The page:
Mother Nature has flexed her muscles over the Riverina on more than one occasion but there are few natural disasters that have caused as much damage or occurred as often in the last 150 years as floods.
Often it sweeps through with little warning, the damage is widespread and the clean-up takes weeks.
North Wagga resident Geoff Conway, 69, has lived in the suburb since 1953 and witnessed three major flood events – in 1956 while living in East Street and in his current home in Hampden Avenue in 1974 and 2012.
Mr Conway and his wife, Cheryl, have lived in their Hampden Avenue home since 1972.
They have packed up their belongings, secured their property and moved livestock more times than they can count but Mr Conway is adamant they will never move.
“You would not get a better suburb to live in,” he said.
The flood of 1956 required cattle to be moved to higher ground but about 60 per cent of North Wagga homes did not have water come inside.
The flood of 1974 lapped the bathtub in the Conway’s home, coming up to Mr Conway’s knees.
Mr Conway had the house hosed out and cleaned within 24 hours.
“The flood did no damage to buildings compared to what it did in 2012,” he said.
“The difference between that time and 2012, which is the only other time we’ve had water on our land, it was nearly a week before we could get back in.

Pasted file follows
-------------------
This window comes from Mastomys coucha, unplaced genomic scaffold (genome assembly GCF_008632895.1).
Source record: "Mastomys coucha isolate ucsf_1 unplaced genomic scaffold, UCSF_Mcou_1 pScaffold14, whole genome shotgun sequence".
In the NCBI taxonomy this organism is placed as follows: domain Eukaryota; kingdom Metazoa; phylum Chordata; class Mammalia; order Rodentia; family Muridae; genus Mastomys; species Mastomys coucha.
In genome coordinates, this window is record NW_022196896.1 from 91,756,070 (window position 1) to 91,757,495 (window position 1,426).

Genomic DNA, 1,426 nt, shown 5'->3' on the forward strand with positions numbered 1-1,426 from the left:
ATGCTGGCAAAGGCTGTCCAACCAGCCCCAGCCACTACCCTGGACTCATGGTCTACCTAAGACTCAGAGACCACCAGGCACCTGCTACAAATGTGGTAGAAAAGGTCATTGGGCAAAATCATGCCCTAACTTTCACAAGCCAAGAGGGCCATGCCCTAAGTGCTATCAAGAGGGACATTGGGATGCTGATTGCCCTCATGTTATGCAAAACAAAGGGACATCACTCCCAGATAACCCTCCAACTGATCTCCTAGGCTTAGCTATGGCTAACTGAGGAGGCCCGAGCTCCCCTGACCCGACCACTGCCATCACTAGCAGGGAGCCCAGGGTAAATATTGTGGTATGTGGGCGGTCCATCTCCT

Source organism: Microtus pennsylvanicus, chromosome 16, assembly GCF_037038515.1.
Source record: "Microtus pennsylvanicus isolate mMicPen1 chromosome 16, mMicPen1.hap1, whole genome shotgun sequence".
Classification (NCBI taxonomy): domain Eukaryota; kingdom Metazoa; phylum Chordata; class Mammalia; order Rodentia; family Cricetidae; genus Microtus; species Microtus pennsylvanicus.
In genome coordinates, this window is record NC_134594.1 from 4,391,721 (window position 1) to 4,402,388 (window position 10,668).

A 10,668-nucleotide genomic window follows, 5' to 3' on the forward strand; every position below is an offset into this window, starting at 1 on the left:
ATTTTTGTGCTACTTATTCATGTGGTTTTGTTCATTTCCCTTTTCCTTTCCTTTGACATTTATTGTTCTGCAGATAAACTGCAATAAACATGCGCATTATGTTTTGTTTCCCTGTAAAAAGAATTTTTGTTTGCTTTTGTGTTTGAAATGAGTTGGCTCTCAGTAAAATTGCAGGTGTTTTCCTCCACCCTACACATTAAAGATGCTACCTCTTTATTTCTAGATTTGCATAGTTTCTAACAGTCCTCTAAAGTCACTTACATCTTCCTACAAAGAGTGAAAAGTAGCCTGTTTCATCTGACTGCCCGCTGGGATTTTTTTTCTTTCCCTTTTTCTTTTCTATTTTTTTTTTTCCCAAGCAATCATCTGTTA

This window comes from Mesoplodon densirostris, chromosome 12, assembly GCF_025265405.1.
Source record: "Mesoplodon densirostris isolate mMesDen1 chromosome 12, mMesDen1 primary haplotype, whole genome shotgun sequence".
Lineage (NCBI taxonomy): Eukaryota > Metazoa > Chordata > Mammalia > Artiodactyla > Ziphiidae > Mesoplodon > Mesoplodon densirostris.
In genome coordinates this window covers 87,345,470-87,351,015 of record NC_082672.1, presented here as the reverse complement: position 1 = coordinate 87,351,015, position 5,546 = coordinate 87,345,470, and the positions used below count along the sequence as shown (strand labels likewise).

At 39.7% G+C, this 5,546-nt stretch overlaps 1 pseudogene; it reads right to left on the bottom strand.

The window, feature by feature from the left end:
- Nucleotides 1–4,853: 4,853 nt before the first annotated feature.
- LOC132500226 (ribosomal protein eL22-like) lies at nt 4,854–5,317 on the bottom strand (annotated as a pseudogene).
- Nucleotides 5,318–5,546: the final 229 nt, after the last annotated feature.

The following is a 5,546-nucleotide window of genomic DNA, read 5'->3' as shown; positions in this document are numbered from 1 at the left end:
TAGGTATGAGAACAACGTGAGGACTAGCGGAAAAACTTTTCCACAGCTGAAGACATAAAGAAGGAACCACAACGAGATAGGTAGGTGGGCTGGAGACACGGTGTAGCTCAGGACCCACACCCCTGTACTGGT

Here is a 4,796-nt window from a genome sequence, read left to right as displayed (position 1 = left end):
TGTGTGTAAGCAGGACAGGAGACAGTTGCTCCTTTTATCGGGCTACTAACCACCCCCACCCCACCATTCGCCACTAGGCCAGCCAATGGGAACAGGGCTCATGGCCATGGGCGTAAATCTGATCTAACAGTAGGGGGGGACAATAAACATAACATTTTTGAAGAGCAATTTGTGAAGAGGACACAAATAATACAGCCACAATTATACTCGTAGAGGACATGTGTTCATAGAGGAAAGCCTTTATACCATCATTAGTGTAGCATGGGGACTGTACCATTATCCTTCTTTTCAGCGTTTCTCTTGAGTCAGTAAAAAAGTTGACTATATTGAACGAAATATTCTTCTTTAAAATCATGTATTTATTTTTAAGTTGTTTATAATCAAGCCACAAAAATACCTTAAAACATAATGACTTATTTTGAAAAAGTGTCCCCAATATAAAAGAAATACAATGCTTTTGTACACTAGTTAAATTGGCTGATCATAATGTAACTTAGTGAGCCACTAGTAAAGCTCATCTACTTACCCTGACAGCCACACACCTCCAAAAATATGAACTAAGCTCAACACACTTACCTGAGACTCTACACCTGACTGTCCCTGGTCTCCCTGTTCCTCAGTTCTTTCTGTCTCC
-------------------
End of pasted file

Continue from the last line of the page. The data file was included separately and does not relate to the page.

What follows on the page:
“There was more damage done in 2012 because of the captivation of water.
“It didn’t get as much height but it stayed around a lot longer because there was no way to release the water.”
North Wagga residents know they have about 48 hours to evacuate before dam water reaches the city and are continuously keeping an eye on dam levels during rain events.
“We are quite prepared, most people who have been here a long time,” he said.
“Those who suffer are the ones who moved here in latter years.”
Mr Conway said there have been multiple “nuisance floods” where water has cut them off from their home.
The floods of the past have provided guidelines on where to build the levee banks and which parts of the city need protection.
Mr Conway believes natural disasters can shape a city’s history just as much as it’s sporting achievements or events.